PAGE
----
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The Royal Edinburgh Military Tattoo was launched yesterday to a vibrant display of cultural diversity from around the globe.
 
This summer’s ‘East Meets West’ themed event is set to be one of the most impressive ever staged: a celebration of the richness of international culture and the creative spirit of human endeavour.  
 
Making a first visit to Edinburgh, the impressive Changxing Lotus Dragon Dance Folklore Group will tell a story - through dance and music - of a great dragon emerging from a pond covered in beautiful lotus flowers. The legend has been presented in China for many years to help promote the prospect of good crops and wider prosperity.
 
The Dragon Dancers are joined by other Tattoo first-timers, the United States Air Force Honour Guard, marking the special relationship between the US and the UK, with a dynamic display of precision drill.
 
Amongst all the acts recruited and brought together for this year, the perennial highlight remains the traditional march across Edinburgh Castle drawbridge by the Massed Pipes & Drums. Stirring sounds from 14 Regimental and Commonwealth bands, comprising 250 pipers & drummers.
 
Chief Executive and Producer, Brigadier David Allfrey said: “The Pipes and Drums are special. Everyone waits for their moment and you can feel the sense of expectation across the stands.  We have added an extra set again this year and are bringing the pipers together with dancers, fiddle players, traditional instruments and Gaelic song.  It is stunning!” 
 
“We are particularly proud to present ‘The Pipers Trail’ again with a composite international pipes and drums drawn from the piping family on several continents.  They have their own tartan and their own style,” he continued.
 
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D-Day veteran Trooper Ernest Payne, 101 years old from Brighton, was recently recognised for his bravery by being awarded the Legion d’Honneur from the French government.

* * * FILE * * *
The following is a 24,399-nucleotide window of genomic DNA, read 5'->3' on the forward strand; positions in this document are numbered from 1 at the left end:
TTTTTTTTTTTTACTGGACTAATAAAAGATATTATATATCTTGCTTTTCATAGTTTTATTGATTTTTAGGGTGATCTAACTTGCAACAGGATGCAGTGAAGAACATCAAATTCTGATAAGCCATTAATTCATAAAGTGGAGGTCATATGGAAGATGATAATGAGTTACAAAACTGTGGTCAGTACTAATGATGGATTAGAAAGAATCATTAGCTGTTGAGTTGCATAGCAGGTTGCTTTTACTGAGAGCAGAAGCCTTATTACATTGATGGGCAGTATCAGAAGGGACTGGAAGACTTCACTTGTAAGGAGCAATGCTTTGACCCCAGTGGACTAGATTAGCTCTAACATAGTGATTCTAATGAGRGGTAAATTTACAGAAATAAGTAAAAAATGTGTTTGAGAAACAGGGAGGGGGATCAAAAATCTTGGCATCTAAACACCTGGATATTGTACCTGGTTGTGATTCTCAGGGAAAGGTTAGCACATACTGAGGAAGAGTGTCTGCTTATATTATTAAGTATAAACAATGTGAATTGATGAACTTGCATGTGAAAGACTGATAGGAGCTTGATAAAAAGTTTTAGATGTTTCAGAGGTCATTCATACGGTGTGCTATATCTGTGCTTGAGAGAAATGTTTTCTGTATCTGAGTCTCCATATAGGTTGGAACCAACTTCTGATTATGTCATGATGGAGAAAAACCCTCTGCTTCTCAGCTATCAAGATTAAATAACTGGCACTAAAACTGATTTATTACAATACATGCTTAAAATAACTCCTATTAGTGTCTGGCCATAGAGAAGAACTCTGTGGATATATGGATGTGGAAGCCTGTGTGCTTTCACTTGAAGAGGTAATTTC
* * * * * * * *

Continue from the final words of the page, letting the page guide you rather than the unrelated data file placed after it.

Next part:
The award was given in recognition of his role during the D-Day landings in 1944, 71 years ago, when he drove his Sherman Tank with the 24th Lancers ashore on the French beaches.
 
In front of family, friends and other residents at Pilgrim Homes in Brighton, Ernest was honoured to be presented with his Legion d’Honneur medal by Captain Ed Aitken, 29, who is a serving member of The Royal Lancers. To be presented the award by an Officer of his former regiment was Ernest’s greatest wish, apart from receiving a card from Her Majesty the Queen on his 100th Birthday.
 
Upon receiving his medal Ernest said: “It’s wonderful. Couldn’t be better. I am very happy, I feel very privileged that Ed has come to give this to me. It’s beautiful.”
 
In exchange Ernest gave Capt Aitken a book of all his memoirs, which he had written upon turning 90 years old and he asked that they be taken back to the regiment for all to read. 
 
Capt Aitken said, “To have Ernest here today as living proof of our heritage and the extraordinary times during the D-Day landings is absolutely fantastic and to be here to make him realise the excellent name of his Regiment of the 24th Lancers still lives on in The Royal Lancers today. It is an enormous privilege and pleasure to be giving him the award and to see him chirpy, healthy and clearly delighted is a total joy.”
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Many thanks to you for your service and sacrifice. 
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In front of family and friends Army Reserve recruits who have been taking part in an intensive three-week basic training package had their ‘passing out’ parade as fully trained Phase One soldiers at Redford Barracks, Edinburgh.
 
Gunner Christopher Harris-Jones, with 212 Battery, 105th Regiment Royal Artillery, took part in the parade. He said: “I thoroughly enjoyed the exercise. I joined the Reserves to better myself, and ultimately get myself ready to join the Regulars.”

Officer Commanding the exercise, Major Richard Barker explained: “Members of the Army Reserve are ready and willing to volunteer and share the same risks as the Regulars.
 
“The recruits have been taking part in military skills training which concentrates on key soldiering skills such as fitness, handling and firing a weapon, foot drill, first aid, navigation, and living in the field.
 
“It is all about learning by doing, so the recruits took part in a number of exercises that have tested them in realistic conditions. It was hard work, but they worked as part of a team, and were trained to encourage and support each other.”
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Well done all!!!!!!!! Thank you!!!!!!
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The Apache Display Team have been displaying the might of the gunship at the Royal International Air Tattoo (RIAT) last weekend.

The display used two attack helicopters to show how they would mutually support each other in the air and engage ground targets with their formidable arsenal.